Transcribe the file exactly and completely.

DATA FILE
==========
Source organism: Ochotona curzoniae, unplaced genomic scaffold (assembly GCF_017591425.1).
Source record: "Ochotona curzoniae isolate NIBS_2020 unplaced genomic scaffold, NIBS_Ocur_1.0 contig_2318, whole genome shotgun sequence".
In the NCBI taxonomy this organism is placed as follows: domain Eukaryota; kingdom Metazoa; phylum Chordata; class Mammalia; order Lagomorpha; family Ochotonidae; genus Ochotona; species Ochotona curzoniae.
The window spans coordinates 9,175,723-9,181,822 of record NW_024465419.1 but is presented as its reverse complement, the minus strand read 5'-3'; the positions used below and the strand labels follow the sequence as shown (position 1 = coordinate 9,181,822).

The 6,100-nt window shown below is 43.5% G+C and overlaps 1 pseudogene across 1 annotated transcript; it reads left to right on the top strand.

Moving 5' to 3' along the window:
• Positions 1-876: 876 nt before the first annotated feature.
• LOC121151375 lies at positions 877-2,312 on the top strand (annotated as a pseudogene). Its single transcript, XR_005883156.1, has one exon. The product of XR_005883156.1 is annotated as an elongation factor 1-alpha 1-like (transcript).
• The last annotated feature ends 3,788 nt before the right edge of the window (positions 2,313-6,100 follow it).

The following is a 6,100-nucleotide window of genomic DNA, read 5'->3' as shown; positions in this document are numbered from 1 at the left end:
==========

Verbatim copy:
Source organism: Ochotona curzoniae, unplaced genomic scaffold (assembly GCF_017591425.1).
Source record: "Ochotona curzoniae isolate NIBS_2020 unplaced genomic scaffold, NIBS_Ocur_1.0 contig_2318, whole genome shotgun sequence".
In the NCBI taxonomy this organism is placed as follows: domain Eukaryota; kingdom Metazoa; phylum Chordata; class Mammalia; order Lagomorpha; family Ochotonidae; genus Ochotona; species Ochotona curzoniae.
The window spans coordinates 9,175,723-9,181,822 of record NW_024465419.1 but is presented as its reverse complement, the minus strand read 5'-3'; the positions used below and the strand labels follow the sequence as shown (position 1 = coordinate 9,181,822).

The 6,100-nt window shown below is 43.5% G+C and overlaps 1 pseudogene across 1 annotated transcript; it reads left to right on the top strand.

Moving 5' to 3' along the window:
• Positions 1-876: 876 nt before the first annotated feature.
• LOC121151375 lies at positions 877-2,312 on the top strand (annotated as a pseudogene). Its single transcript, XR_005883156.1, has one exon. The product of XR_005883156.1 is annotated as an elongation factor 1-alpha 1-like (transcript).
• The last annotated feature ends 3,788 nt before the right edge of the window (positions 2,313-6,100 follow it).

The following is a 6,100-nucleotide window of genomic DNA, read 5'->3' as shown; positions in this document are numbered from 1 at the left end: